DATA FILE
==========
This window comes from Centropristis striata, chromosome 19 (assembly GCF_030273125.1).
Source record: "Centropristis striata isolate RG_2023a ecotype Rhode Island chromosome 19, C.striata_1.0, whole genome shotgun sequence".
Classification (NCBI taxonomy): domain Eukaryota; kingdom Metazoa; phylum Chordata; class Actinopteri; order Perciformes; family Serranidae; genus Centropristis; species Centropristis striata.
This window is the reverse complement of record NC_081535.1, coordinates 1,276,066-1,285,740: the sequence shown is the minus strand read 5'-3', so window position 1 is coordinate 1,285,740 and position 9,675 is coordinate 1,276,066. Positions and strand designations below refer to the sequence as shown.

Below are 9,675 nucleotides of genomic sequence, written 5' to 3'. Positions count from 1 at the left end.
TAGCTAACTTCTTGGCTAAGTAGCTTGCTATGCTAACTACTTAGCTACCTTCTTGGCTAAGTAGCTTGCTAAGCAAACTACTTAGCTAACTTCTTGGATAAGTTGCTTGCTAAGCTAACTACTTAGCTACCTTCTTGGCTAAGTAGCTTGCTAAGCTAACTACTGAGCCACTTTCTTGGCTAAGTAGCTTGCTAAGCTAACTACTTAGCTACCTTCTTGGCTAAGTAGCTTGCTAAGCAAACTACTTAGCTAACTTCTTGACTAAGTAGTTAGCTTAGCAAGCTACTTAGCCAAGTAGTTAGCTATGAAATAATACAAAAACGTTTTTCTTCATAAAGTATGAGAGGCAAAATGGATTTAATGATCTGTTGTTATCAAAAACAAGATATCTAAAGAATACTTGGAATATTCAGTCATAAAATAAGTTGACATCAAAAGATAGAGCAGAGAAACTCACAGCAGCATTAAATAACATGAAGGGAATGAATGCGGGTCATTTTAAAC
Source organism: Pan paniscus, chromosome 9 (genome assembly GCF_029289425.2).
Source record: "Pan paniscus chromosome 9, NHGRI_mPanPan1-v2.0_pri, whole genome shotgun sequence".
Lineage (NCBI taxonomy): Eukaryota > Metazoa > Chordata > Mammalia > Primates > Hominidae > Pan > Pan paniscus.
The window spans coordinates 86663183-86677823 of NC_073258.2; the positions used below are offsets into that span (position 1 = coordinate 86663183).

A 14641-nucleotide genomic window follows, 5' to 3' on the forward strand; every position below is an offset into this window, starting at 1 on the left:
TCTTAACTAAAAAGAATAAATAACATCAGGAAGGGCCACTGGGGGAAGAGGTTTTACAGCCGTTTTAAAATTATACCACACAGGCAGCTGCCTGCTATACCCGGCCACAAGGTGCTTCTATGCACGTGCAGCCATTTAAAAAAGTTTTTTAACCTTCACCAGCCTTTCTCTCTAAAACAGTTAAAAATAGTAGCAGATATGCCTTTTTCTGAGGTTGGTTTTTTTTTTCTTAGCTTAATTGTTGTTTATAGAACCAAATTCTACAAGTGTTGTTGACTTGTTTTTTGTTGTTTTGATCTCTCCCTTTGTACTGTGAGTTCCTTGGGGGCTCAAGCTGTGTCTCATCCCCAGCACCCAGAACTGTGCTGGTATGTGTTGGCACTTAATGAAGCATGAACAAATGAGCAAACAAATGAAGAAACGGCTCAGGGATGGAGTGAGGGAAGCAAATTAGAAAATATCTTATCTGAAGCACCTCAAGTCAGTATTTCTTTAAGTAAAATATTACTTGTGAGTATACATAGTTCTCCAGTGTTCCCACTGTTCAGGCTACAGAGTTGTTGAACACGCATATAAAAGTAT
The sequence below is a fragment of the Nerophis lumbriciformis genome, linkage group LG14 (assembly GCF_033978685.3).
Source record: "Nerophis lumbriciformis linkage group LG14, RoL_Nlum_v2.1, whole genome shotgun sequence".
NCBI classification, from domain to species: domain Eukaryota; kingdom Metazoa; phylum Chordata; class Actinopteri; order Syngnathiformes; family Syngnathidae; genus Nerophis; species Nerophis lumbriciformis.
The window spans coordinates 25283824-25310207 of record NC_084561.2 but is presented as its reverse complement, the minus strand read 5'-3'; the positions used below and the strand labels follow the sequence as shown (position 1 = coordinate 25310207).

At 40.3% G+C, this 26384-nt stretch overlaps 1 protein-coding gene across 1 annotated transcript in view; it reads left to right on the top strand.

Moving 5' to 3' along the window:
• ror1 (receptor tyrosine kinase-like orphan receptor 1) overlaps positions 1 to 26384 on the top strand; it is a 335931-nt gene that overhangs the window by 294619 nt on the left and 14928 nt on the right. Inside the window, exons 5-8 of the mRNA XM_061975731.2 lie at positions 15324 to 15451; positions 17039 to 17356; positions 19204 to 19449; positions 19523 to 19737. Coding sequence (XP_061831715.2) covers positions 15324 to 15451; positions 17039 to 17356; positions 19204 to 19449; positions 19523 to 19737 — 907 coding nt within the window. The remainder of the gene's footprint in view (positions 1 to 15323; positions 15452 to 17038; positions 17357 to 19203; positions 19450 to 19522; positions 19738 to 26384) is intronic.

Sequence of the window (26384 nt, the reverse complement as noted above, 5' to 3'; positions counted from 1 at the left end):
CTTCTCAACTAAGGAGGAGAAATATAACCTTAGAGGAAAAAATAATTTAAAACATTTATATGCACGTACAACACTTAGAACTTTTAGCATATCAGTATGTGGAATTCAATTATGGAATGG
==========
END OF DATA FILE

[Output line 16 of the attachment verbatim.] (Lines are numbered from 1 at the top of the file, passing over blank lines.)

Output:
The window spans coordinates 25283824-25310207 of record NC_084561.2 but is presented as its reverse complement, the minus strand read 5'-3'; the positions used below and the strand labels follow the sequence as shown (position 1 = coordinate 25310207).